Saturday, September 26, 2020

Swiss Miss (1938)


The Movies! TV network's Saturday morning Laurel & Hardy show is one of the best things going on television. I always look forward to tuning it each weekend to see my favorite comedians.

This morning, they ran Swiss Miss, one of the team's later features for producer Hal Roach. In this one, the Boys are mousetrap salesmen in Switzerland who become indentured servants in a big Alpine hotel after they can't pay their bill.

It's a bigger production than usual for them, filled with sumptuous production design and some great supporting players -- including Walter Woolf King (from the Marx Bros.' A Night at the Opera), Della Lind, Eric Blore, and Hollywood's top gorilla impersonator, Charles Gemora (who shares the best scene in the film, a variation on the piano moving mishaps reminiscent of The Music Box).

I know many Laurel and Hardy fans seem to hold a generally low opinion of Swiss Miss -- and I really can't understand why. Yes, there's more singing and dancing than usual, but for me, those elements just add to the fun of it all. And there are so many great comedy bits -- drilling holes in the cheese shop floor, the pipe organ blowing out animated bubbles, Stan's desperate attempts to coax a St. Bernard into letting him access its brandy barrel, and of course moving the piano across a rickety suspension bridge. The only thing missing are some of the familiar Hal Roach stock company faces (James Finlayson, in particular, would have been great as the sadistic hotel chef).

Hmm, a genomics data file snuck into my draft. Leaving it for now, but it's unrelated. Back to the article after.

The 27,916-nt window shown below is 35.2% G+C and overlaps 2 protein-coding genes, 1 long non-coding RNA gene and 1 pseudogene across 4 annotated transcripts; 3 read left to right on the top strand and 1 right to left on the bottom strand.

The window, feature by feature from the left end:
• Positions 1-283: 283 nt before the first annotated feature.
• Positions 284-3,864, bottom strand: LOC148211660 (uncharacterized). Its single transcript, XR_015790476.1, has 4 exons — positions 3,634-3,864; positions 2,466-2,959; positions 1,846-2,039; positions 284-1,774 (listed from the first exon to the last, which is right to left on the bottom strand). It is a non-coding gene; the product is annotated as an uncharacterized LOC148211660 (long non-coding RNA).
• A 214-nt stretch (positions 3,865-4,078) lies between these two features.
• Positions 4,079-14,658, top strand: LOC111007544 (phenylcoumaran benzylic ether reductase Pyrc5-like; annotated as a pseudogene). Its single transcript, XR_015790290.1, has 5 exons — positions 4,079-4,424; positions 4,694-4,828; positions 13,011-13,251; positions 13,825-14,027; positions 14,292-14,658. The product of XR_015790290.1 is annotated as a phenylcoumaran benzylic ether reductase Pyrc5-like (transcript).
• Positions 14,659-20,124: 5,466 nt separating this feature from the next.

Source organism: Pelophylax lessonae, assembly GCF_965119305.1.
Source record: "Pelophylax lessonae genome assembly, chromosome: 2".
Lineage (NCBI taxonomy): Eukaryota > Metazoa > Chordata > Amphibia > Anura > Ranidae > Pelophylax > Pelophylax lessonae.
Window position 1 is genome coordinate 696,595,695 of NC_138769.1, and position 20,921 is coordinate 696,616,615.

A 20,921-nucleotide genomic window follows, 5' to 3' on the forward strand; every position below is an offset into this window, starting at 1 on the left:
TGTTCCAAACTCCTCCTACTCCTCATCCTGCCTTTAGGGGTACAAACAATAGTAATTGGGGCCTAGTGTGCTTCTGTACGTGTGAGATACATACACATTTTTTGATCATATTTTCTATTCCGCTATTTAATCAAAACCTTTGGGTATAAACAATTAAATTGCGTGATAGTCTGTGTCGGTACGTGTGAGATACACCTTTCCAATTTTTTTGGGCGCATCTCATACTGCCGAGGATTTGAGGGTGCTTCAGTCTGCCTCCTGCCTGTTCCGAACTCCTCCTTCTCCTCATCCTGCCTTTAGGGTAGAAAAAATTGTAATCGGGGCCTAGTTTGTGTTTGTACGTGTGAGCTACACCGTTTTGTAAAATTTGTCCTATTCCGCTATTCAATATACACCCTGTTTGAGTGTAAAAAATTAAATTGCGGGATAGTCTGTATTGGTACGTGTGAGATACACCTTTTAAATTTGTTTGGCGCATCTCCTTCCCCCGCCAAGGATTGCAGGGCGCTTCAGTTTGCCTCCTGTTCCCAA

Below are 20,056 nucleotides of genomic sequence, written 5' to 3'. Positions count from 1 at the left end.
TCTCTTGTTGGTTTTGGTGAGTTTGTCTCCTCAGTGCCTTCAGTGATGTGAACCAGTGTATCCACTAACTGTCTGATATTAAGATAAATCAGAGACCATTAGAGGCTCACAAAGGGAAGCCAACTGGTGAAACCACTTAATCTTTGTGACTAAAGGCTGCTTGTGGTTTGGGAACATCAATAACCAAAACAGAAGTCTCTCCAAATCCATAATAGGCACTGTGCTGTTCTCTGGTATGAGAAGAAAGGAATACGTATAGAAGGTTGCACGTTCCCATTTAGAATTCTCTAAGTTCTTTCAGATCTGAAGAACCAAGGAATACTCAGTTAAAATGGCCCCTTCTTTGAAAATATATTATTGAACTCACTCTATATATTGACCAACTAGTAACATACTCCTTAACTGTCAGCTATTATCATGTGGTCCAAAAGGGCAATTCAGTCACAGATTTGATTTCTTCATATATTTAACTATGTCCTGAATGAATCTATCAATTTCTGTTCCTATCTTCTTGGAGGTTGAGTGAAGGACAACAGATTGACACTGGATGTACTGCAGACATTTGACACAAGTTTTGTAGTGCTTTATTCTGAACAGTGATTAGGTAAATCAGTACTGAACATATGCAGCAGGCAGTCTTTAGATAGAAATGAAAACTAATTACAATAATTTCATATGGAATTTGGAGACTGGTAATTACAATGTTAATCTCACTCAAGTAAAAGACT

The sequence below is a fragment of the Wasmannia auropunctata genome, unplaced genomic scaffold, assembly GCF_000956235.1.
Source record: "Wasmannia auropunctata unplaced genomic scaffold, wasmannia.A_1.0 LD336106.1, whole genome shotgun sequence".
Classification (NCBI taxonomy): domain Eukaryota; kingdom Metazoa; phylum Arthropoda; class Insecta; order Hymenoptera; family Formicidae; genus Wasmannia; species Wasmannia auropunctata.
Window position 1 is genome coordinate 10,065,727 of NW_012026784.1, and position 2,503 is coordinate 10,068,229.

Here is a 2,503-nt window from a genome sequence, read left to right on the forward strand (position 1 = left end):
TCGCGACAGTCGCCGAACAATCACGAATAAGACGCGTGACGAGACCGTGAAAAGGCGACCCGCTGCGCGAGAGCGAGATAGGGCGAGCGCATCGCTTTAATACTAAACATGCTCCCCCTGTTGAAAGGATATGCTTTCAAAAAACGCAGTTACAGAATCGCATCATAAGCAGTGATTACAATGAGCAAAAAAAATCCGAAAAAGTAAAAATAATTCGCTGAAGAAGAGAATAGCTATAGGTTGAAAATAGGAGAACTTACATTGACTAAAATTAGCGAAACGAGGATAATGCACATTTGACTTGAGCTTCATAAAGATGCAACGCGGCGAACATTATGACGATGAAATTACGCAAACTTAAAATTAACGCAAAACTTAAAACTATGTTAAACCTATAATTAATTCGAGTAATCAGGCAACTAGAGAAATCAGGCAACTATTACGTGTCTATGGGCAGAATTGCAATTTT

I read once that Oliver Hardy ranked this among his very favorite of the films he made, because he liked starring in a more elaborate film with big production values.

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